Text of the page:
Newport Beach is using mobile technology to connect deaf and hard-of-hearing people with municipal services, officials said.
Officials recently placed special computer tablets at City Hall, libraries and other facilities so people who need sign-language interpretation can have an on-demand, real-time remote video conference with interpreters.
The free service also connects hearing, non-English-speaking people with spoken interpretation. The city is believed to be among the first in the country to provide such services.
"When I first envisioned the need to connect all residents and visitors with city services, I did not think the city would be leading the way," Newport Beach Mayor Kevin Muldoon said in a statement.
The city has contracted with Language People Inc., a Murrieta-based language-services company, to provide the service. The company's proprietary application is already in use in some public places across the country, including hospitals and schools.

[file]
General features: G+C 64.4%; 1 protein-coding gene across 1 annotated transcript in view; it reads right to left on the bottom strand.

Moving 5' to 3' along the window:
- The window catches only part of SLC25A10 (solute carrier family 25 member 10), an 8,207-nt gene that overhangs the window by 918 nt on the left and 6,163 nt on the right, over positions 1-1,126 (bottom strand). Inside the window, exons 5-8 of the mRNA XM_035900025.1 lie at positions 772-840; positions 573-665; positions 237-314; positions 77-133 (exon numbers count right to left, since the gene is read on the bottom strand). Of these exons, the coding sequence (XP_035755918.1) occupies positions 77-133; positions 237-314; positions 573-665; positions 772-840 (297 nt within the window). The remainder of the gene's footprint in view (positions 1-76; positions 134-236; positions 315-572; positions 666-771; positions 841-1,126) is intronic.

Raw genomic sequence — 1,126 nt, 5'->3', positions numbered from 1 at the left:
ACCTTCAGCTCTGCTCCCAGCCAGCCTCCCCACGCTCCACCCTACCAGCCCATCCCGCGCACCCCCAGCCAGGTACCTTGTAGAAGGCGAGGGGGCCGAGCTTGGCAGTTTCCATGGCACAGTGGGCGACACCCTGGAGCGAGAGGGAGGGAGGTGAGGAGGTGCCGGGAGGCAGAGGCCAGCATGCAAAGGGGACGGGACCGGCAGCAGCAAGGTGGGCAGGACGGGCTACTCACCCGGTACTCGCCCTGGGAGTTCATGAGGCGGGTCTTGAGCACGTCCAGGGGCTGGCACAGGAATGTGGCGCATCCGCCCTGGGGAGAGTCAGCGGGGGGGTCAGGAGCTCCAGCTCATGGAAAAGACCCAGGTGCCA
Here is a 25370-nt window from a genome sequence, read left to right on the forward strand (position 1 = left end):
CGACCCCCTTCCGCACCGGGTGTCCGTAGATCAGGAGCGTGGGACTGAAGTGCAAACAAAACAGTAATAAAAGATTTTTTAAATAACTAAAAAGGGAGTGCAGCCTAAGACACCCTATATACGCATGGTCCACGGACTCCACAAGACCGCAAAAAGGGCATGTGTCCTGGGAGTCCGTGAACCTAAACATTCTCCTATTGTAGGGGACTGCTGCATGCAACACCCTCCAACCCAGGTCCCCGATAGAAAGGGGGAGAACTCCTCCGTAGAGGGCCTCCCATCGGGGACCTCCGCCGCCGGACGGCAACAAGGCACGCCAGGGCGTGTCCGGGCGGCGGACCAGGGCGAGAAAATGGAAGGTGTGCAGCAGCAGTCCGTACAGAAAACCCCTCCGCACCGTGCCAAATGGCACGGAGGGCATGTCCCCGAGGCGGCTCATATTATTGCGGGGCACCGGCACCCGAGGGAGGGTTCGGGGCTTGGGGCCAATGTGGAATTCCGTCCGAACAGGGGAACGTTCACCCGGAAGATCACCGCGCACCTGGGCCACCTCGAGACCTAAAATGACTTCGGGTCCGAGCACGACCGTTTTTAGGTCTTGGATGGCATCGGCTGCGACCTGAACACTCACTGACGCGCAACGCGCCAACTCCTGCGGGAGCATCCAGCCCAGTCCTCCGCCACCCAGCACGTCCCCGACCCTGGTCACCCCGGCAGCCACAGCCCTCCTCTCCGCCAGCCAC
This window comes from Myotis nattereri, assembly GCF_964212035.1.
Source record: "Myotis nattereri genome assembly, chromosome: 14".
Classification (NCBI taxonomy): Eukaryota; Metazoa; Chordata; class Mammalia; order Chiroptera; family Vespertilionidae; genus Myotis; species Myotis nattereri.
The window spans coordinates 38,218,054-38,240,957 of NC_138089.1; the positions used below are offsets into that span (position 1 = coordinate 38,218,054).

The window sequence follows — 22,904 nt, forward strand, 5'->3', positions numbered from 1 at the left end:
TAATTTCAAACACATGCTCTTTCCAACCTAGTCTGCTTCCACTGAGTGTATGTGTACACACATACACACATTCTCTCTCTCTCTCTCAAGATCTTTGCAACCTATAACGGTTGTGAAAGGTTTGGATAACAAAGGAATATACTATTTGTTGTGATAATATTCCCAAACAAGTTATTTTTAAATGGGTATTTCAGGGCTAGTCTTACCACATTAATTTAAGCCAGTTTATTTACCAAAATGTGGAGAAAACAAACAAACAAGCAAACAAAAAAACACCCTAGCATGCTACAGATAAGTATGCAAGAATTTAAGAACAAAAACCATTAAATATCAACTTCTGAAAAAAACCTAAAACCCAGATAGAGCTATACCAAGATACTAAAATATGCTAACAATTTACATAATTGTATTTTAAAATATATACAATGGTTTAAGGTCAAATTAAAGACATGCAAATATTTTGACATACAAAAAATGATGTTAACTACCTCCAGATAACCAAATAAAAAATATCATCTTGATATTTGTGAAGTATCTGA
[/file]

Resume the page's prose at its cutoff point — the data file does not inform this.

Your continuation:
"They're setting an example for the rest of the country," Jeff Stroud, a spokesman for Language People, said of Newport Beach's efforts to provide more accessibility to residents with hearing impairment.
Stroud said this kind of service will become more common now that the technology exists to make interpretation — which is required under federal law — easier and more cost-effective.
The Americans with Disabilities Act requires public places to provide auxiliary means of communication for people who need it.
But, Stroud said, at the time the law was passed in 1990, videoconferencing technology didn't exist. In-person interpretation was best, and if having an in-house interpreter presented an undue burden, an organization was exempt.
Residents and visitors can use the app at the following locations during regular business hours:
*Newport Coast Community Center, 6401 San Joaquin Hills Road
*Oasis Senior Center, 801 Narcissus Ave.• Marina Park, 1600 W. Balboa Blvd.
*Central Library, 1000 Avocado Ave.• Mariners Library, 1300 Irvine Ave.
*City clerk's office and the permit center at City Hall, 100 Civic Center Drive
Hillary Davis writes for the Daily Pilot.